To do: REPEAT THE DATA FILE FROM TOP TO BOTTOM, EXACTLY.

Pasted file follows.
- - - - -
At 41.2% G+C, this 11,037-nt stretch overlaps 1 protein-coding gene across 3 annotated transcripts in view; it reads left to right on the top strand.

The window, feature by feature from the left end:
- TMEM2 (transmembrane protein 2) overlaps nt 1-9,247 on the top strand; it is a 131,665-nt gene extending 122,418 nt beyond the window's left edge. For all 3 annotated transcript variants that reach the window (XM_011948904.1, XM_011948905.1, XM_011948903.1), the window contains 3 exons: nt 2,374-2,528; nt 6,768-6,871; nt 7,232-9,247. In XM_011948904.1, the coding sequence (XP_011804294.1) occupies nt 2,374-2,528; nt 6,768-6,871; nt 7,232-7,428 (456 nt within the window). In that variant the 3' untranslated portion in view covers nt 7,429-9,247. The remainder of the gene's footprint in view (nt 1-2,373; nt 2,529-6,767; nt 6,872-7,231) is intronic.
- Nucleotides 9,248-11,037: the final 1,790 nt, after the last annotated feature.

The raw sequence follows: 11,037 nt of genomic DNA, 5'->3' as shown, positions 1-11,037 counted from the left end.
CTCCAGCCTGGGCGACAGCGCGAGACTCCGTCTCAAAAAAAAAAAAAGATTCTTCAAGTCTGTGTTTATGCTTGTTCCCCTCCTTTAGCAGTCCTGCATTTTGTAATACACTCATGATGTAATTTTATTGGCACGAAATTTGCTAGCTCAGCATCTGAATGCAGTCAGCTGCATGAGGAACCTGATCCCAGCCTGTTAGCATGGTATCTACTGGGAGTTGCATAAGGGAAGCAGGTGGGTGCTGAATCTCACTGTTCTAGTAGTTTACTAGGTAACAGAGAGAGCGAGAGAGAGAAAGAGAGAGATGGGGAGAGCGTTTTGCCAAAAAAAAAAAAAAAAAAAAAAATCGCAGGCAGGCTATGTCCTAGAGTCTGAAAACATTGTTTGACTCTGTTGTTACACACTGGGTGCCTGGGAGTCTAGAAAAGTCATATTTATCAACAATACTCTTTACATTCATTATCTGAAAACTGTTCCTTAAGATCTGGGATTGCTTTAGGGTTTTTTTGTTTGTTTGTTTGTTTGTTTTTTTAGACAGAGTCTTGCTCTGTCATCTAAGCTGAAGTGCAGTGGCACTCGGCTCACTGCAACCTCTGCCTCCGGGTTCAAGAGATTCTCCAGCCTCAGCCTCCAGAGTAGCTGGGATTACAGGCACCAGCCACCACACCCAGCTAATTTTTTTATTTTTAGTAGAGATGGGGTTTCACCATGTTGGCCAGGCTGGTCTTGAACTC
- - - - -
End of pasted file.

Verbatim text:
At 41.2% G+C, this 11,037-nt stretch overlaps 1 protein-coding gene across 3 annotated transcripts in view; it reads left to right on the top strand.

The window, feature by feature from the left end:
- TMEM2 (transmembrane protein 2) overlaps nt 1-9,247 on the top strand; it is a 131,665-nt gene extending 122,418 nt beyond the window's left edge. For all 3 annotated transcript variants that reach the window (XM_011948904.1, XM_011948905.1, XM_011948903.1), the window contains 3 exons: nt 2,374-2,528; nt 6,768-6,871; nt 7,232-9,247. In XM_011948904.1, the coding sequence (XP_011804294.1) occupies nt 2,374-2,528; nt 6,768-6,871; nt 7,232-7,428 (456 nt within the window). In that variant the 3' untranslated portion in view covers nt 7,429-9,247. The remainder of the gene's footprint in view (nt 1-2,373; nt 2,529-6,767; nt 6,872-7,231) is intronic.
- Nucleotides 9,248-11,037: the final 1,790 nt, after the last annotated feature.

The raw sequence follows: 11,037 nt of genomic DNA, 5'->3' as shown, positions 1-11,037 counted from the left end.
CTCCAGCCTGGGCGACAGCGCGAGACTCCGTCTCAAAAAAAAAAAAAGATTCTTCAAGTCTGTGTTTATGCTTGTTCCCCTCCTTTAGCAGTCCTGCATTTTGTAATACACTCATGATGTAATTTTATTGGCACGAAATTTGCTAGCTCAGCATCTGAATGCAGTCAGCTGCATGAGGAACCTGATCCCAGCCTGTTAGCATGGTATCTACTGGGAGTTGCATAAGGGAAGCAGGTGGGTGCTGAATCTCACTGTTCTAGTAGTTTACTAGGTAACAGAGAGAGCGAGAGAGAGAAAGAGAGAGATGGGGAGAGCGTTTTGCCAAAAAAAAAAAAAAAAAAAAAAATCGCAGGCAGGCTATGTCCTAGAGTCTGAAAACATTGTTTGACTCTGTTGTTACACACTGGGTGCCTGGGAGTCTAGAAAAGTCATATTTATCAACAATACTCTTTACATTCATTATCTGAAAACTGTTCCTTAAGATCTGGGATTGCTTTAGGGTTTTTTTGTTTGTTTGTTTGTTTGTTTTTTTAGACAGAGTCTTGCTCTGTCATCTAAGCTGAAGTGCAGTGGCACTCGGCTCACTGCAACCTCTGCCTCCGGGTTCAAGAGATTCTCCAGCCTCAGCCTCCAGAGTAGCTGGGATTACAGGCACCAGCCACCACACCCAGCTAATTTTTTTATTTTTAGTAGAGATGGGGTTTCACCATGTTGGCCAGGCTGGTCTTGAACTC